Dreams Let You Get Creative
People credit their dreams for doing all sorts of things that receive recognition. Certain moves, writing songs, new inventions or anything thing else that involves creativity. Dreams can help you think in imaginative ways. Writing down your dreams can be a good way to think of a brand new idea.
Dreams Declutter Your Brain
Dreaming allows your brain to reshuffle everything that it’s remembered, keep the important connections that it has made, and push the connections that are not needed in a section for a rainy day for when it is.
There is a psychologist by the name of Rosalind Cartwright, PhD. She is a professor and chairman,  at Rush University Medical Center in Chicago. She believes that dreams are the mechanism where the brain incorporates memories, solves problems and deals with emotions. Rosalind believes that dreams are essential for our emotional health.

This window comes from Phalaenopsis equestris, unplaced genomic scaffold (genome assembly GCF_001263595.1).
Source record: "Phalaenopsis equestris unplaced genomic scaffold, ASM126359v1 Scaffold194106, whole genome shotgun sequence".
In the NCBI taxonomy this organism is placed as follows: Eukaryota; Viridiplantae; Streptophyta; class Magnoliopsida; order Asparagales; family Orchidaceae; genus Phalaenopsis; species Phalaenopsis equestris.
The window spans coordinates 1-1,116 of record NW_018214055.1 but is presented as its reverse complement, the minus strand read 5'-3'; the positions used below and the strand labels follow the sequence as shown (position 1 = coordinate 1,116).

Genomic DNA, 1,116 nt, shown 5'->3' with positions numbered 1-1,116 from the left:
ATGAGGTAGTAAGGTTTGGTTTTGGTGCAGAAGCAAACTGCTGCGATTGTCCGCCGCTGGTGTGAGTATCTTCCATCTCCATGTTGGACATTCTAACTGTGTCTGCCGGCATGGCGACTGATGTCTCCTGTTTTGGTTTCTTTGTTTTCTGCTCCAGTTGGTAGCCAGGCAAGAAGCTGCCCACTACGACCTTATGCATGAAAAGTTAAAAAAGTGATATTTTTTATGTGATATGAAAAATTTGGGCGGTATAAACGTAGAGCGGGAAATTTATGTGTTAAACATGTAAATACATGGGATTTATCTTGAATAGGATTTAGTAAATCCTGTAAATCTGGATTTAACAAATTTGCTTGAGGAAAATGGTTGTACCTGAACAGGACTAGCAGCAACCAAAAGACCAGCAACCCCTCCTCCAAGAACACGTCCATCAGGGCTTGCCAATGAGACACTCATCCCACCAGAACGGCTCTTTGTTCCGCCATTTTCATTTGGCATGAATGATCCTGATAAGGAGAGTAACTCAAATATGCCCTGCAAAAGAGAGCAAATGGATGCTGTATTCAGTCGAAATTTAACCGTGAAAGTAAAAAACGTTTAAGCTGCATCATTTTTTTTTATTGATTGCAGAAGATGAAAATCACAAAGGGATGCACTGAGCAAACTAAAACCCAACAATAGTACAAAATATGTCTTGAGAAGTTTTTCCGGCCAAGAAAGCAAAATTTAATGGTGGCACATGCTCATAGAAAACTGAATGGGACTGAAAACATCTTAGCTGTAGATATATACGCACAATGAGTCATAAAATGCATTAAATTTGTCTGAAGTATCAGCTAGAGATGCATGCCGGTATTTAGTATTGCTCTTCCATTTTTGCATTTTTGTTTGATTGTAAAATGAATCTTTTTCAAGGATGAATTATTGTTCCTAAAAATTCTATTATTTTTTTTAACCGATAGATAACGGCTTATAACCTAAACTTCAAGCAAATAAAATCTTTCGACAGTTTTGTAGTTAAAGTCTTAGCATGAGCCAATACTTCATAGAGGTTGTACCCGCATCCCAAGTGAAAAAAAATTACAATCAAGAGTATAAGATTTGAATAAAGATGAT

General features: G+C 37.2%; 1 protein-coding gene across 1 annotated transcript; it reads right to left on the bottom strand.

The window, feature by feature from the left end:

I think all of these theories are true but just like in life everything isn’t in specific compartments. Sometimes dreams are a warning of things up and coming. I had dream once about riding a motorcycle that was trying to buck me off, it did it twice. The 1st time it scared me and the second time I was prepared and handled it like a champ. A few days later driving home on an icy day. I slid into a stone wall. I was not going fast but when your moving in a direction you aren’t planning on moving it throws you off. I still damaged my car but not enough that I could drive away. A minute later I slid again, but I was more in control and calmer about how to handle it then alI I did was fishtail and continue on. I’m sure I am not the only one to experience this. I have had dreams where a scene or discussion has happened and then later on in life it actually occurs.  I would call this dejavu even though some wouldn’t define it this way. So, I did practice a skill (theory) as well, but it wasn’t me talking to me because I don’t know the future.